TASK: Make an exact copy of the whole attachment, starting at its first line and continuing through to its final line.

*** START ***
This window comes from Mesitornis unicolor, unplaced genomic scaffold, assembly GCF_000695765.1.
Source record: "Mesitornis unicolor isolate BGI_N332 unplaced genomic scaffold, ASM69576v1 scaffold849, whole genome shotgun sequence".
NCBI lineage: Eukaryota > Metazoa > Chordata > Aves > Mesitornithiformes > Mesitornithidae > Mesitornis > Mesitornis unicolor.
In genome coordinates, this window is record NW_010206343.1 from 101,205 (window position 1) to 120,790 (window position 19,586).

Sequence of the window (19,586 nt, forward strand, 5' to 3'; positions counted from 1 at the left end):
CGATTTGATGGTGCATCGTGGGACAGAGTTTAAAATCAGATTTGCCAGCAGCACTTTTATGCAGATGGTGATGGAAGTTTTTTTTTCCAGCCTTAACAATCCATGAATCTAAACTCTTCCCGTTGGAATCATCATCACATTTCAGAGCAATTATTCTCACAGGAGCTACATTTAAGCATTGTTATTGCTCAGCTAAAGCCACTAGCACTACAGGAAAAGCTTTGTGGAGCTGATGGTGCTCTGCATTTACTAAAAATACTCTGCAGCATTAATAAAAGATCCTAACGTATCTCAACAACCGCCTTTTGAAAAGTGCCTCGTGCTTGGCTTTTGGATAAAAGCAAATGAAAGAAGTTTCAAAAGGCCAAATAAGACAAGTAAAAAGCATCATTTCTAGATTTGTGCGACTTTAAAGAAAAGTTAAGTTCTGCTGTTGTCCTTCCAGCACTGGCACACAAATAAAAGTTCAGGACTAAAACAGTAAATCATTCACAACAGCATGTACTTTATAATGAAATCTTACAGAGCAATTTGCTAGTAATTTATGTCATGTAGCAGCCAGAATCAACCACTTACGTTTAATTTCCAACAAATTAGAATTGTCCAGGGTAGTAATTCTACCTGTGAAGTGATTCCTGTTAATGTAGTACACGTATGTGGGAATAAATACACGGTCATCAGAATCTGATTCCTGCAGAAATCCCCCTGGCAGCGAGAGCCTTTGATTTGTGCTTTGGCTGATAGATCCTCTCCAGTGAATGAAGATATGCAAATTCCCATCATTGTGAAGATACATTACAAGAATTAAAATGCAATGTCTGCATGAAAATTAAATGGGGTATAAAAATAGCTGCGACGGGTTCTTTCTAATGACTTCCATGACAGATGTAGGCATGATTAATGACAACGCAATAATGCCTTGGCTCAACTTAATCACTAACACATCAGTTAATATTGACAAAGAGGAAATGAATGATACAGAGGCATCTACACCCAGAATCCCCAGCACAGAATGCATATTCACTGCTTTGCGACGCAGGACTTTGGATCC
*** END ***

This window comes from Mesitornis unicolor, unplaced genomic scaffold, assembly GCF_000695765.1.
Source record: "Mesitornis unicolor isolate BGI_N332 unplaced genomic scaffold, ASM69576v1 scaffold849, whole genome shotgun sequence".
NCBI lineage: Eukaryota > Metazoa > Chordata > Aves > Mesitornithiformes > Mesitornithidae > Mesitornis > Mesitornis unicolor.
In genome coordinates, this window is record NW_010206343.1 from 101,205 (window position 1) to 120,790 (window position 19,586).

Sequence of the window (19,586 nt, forward strand, 5' to 3'; positions counted from 1 at the left end):
CGATTTGATGGTGCATCGTGGGACAGAGTTTAAAATCAGATTTGCCAGCAGCACTTTTATGCAGATGGTGATGGAAGTTTTTTTTTCCAGCCTTAACAATCCATGAATCTAAACTCTTCCCGTTGGAATCATCATCACATTTCAGAGCAATTATTCTCACAGGAGCTACATTTAAGCATTGTTATTGCTCAGCTAAAGCCACTAGCACTACAGGAAAAGCTTTGTGGAGCTGATGGTGCTCTGCATTTACTAAAAATACTCTGCAGCATTAATAAAAGATCCTAACGTATCTCAACAACCGCCTTTTGAAAAGTGCCTCGTGCTTGGCTTTTGGATAAAAGCAAATGAAAGAAGTTTCAAAAGGCCAAATAAGACAAGTAAAAAGCATCATTTCTAGATTTGTGCGACTTTAAAGAAAAGTTAAGTTCTGCTGTTGTCCTTCCAGCACTGGCACACAAATAAAAGTTCAGGACTAAAACAGTAAATCATTCACAACAGCATGTACTTTATAATGAAATCTTACAGAGCAATTTGCTAGTAATTTATGTCATGTAGCAGCCAGAATCAACCACTTACGTTTAATTTCCAACAAATTAGAATTGTCCAGGGTAGTAATTCTACCTGTGAAGTGATTCCTGTTAATGTAGTACACGTATGTGGGAATAAATACACGGTCATCAGAATCTGATTCCTGCAGAAATCCCCCTGGCAGCGAGAGCCTTTGATTTGTGCTTTGGCTGATAGATCCTCTCCAGTGAATGAAGATATGCAAATTCCCATCATTGTGAAGATACATTACAAGAATTAAAATGCAATGTCTGCATGAAAATTAAATGGGGTATAAAAATAGCTGCGACGGGTTCTTTCTAATGACTTCCATGACAGATGTAGGCATGATTAATGACAACGCAATAATGCCTTGGCTCAACTTAATCACTAACACATCAGTTAATATTGACAAAGAGGAAATGAATGATACAGAGGCATCTACACCCAGAATCCCCAGCACAGAATGCATATTCACTGCTTTGCGACGCAGGACTTTGGATCC